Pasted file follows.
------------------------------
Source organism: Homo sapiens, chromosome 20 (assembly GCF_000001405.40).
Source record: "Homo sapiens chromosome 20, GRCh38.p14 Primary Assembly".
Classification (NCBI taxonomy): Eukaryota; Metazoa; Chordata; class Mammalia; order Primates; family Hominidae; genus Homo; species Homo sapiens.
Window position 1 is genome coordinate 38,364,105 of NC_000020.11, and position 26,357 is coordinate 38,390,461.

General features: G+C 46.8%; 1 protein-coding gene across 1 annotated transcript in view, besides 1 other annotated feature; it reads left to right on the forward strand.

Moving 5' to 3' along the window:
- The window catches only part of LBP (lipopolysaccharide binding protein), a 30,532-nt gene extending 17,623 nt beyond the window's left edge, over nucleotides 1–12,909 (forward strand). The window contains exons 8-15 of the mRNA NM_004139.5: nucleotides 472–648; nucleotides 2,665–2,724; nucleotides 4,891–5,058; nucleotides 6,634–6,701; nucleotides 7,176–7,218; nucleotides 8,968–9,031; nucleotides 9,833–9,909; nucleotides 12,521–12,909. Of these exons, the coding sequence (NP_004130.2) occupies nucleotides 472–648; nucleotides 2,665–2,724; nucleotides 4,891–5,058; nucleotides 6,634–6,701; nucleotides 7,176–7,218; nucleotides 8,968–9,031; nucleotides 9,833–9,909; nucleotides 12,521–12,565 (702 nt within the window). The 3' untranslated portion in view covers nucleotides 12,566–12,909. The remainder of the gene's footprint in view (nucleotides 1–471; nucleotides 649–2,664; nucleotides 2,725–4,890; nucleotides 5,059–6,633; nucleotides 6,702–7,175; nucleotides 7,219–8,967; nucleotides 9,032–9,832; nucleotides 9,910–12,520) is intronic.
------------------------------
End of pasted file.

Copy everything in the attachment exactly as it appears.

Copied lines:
Source organism: Homo sapiens, chromosome 20 (assembly GCF_000001405.40).
Source record: "Homo sapiens chromosome 20, GRCh38.p14 Primary Assembly".
Classification (NCBI taxonomy): Eukaryota; Metazoa; Chordata; class Mammalia; order Primates; family Hominidae; genus Homo; species Homo sapiens.
Window position 1 is genome coordinate 38,364,105 of NC_000020.11, and position 26,357 is coordinate 38,390,461.

General features: G+C 46.8%; 1 protein-coding gene across 1 annotated transcript in view, besides 1 other annotated feature; it reads left to right on the forward strand.

Moving 5' to 3' along the window:
- The window catches only part of LBP (lipopolysaccharide binding protein), a 30,532-nt gene extending 17,623 nt beyond the window's left edge, over nucleotides 1–12,909 (forward strand). The window contains exons 8-15 of the mRNA NM_004139.5: nucleotides 472–648; nucleotides 2,665–2,724; nucleotides 4,891–5,058; nucleotides 6,634–6,701; nucleotides 7,176–7,218; nucleotides 8,968–9,031; nucleotides 9,833–9,909; nucleotides 12,521–12,909. Of these exons, the coding sequence (NP_004130.2) occupies nucleotides 472–648; nucleotides 2,665–2,724; nucleotides 4,891–5,058; nucleotides 6,634–6,701; nucleotides 7,176–7,218; nucleotides 8,968–9,031; nucleotides 9,833–9,909; nucleotides 12,521–12,565 (702 nt within the window). The 3' untranslated portion in view covers nucleotides 12,566–12,909. The remainder of the gene's footprint in view (nucleotides 1–471; nucleotides 649–2,664; nucleotides 2,725–4,890; nucleotides 5,059–6,633; nucleotides 6,702–7,175; nucleotides 7,219–8,967; nucleotides 9,032–9,832; nucleotides 9,910–12,520) is intronic.